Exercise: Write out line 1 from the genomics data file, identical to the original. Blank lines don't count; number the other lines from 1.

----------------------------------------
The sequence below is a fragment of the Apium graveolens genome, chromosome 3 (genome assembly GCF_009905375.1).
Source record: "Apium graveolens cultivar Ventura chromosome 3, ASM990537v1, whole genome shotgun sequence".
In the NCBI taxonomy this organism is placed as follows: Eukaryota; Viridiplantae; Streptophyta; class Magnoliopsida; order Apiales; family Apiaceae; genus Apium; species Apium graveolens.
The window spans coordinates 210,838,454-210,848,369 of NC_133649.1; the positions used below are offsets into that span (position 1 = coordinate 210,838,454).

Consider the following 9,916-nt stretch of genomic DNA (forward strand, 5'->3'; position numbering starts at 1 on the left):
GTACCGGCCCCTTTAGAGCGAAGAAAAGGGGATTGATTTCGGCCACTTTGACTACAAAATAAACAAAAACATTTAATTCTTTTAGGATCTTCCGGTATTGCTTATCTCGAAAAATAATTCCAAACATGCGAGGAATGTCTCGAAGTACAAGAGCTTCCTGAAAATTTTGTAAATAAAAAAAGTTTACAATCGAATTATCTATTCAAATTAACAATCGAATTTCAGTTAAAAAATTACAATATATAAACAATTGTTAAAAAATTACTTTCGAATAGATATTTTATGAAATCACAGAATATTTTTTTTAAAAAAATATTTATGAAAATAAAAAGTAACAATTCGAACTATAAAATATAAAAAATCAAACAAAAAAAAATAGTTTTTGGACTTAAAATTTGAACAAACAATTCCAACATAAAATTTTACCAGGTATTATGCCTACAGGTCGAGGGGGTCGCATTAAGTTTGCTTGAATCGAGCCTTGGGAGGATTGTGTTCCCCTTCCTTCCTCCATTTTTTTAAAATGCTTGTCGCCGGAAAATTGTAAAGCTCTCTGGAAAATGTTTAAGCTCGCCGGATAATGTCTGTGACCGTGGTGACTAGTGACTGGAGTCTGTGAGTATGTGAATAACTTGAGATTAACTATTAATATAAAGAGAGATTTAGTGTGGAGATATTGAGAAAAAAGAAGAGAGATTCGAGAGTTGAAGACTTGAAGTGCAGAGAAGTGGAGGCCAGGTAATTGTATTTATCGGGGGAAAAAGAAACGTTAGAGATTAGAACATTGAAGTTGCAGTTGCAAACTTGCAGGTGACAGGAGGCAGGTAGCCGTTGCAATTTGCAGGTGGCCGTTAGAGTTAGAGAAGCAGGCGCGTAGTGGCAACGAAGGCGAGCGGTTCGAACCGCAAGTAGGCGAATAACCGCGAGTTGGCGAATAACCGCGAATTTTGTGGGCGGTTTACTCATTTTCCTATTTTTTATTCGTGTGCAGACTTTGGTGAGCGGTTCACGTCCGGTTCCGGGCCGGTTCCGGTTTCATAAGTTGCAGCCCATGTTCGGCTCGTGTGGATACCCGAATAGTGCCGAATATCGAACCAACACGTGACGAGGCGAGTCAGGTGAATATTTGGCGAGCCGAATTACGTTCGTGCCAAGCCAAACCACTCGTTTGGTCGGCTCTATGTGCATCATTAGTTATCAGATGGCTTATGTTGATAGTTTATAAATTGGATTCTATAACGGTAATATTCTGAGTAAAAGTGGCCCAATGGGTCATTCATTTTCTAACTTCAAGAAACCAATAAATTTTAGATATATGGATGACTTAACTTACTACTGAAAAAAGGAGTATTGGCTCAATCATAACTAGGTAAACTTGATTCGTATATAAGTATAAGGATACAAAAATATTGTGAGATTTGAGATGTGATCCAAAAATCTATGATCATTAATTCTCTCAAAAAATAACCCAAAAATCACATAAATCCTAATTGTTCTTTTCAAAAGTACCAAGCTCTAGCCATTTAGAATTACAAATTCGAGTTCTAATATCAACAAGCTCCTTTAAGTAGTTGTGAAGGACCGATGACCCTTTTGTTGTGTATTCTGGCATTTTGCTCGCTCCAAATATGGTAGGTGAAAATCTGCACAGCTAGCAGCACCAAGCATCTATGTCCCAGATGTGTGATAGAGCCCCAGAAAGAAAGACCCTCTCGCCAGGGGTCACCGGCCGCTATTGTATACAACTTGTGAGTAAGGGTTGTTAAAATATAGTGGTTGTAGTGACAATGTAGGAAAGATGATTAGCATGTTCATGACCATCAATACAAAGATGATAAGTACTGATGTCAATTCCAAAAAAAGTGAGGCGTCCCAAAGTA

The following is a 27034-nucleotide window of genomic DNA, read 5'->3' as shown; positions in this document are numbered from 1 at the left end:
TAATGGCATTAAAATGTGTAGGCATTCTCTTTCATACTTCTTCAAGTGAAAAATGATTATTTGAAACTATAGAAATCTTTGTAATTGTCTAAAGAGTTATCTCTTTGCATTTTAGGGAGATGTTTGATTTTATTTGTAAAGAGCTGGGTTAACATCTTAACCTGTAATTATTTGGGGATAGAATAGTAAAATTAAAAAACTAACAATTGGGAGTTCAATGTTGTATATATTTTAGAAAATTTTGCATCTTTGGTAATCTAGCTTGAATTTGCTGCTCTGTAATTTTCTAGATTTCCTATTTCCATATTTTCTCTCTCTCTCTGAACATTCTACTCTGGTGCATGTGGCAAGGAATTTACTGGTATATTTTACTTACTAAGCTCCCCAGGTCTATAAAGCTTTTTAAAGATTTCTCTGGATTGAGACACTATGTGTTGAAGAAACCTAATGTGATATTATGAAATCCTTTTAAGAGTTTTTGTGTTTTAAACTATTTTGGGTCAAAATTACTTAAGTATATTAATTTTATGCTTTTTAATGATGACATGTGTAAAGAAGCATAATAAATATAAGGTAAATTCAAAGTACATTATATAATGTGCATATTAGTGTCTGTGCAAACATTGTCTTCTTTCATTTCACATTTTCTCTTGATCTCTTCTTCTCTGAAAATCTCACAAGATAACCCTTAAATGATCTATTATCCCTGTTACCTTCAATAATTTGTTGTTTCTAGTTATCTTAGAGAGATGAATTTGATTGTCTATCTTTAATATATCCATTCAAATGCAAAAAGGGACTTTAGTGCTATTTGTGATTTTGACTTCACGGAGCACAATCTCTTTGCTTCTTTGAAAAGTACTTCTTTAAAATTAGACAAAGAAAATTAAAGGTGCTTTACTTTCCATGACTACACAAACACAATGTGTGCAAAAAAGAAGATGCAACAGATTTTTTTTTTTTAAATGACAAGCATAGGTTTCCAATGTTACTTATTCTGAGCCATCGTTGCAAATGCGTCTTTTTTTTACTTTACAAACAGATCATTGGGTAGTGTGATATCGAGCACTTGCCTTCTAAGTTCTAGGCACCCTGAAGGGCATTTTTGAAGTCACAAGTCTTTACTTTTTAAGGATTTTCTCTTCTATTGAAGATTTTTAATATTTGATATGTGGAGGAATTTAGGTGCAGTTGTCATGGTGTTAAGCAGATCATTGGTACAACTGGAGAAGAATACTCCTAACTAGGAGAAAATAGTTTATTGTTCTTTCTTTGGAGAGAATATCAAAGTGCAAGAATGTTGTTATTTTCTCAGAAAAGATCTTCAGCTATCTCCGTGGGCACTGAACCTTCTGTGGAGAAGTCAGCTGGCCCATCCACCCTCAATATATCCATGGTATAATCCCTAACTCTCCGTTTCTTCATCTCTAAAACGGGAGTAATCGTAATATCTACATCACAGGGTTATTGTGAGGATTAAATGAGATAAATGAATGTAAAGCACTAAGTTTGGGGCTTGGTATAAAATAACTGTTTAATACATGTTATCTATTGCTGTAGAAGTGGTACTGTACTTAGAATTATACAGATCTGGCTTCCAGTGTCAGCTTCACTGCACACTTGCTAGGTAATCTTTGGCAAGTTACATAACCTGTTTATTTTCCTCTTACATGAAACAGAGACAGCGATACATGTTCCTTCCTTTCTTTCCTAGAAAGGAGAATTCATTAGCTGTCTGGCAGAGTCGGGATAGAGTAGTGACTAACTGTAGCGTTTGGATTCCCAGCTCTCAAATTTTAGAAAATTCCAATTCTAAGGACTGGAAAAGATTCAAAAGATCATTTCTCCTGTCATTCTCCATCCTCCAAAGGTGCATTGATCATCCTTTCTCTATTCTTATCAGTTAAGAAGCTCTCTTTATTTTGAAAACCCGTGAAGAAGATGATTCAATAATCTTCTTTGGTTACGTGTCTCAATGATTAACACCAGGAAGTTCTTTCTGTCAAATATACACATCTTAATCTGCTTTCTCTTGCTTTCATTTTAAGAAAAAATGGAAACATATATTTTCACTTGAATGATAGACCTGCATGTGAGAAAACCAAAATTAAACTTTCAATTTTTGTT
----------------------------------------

The sequence below is a fragment of the Apium graveolens genome, chromosome 3 (genome assembly GCF_009905375.1).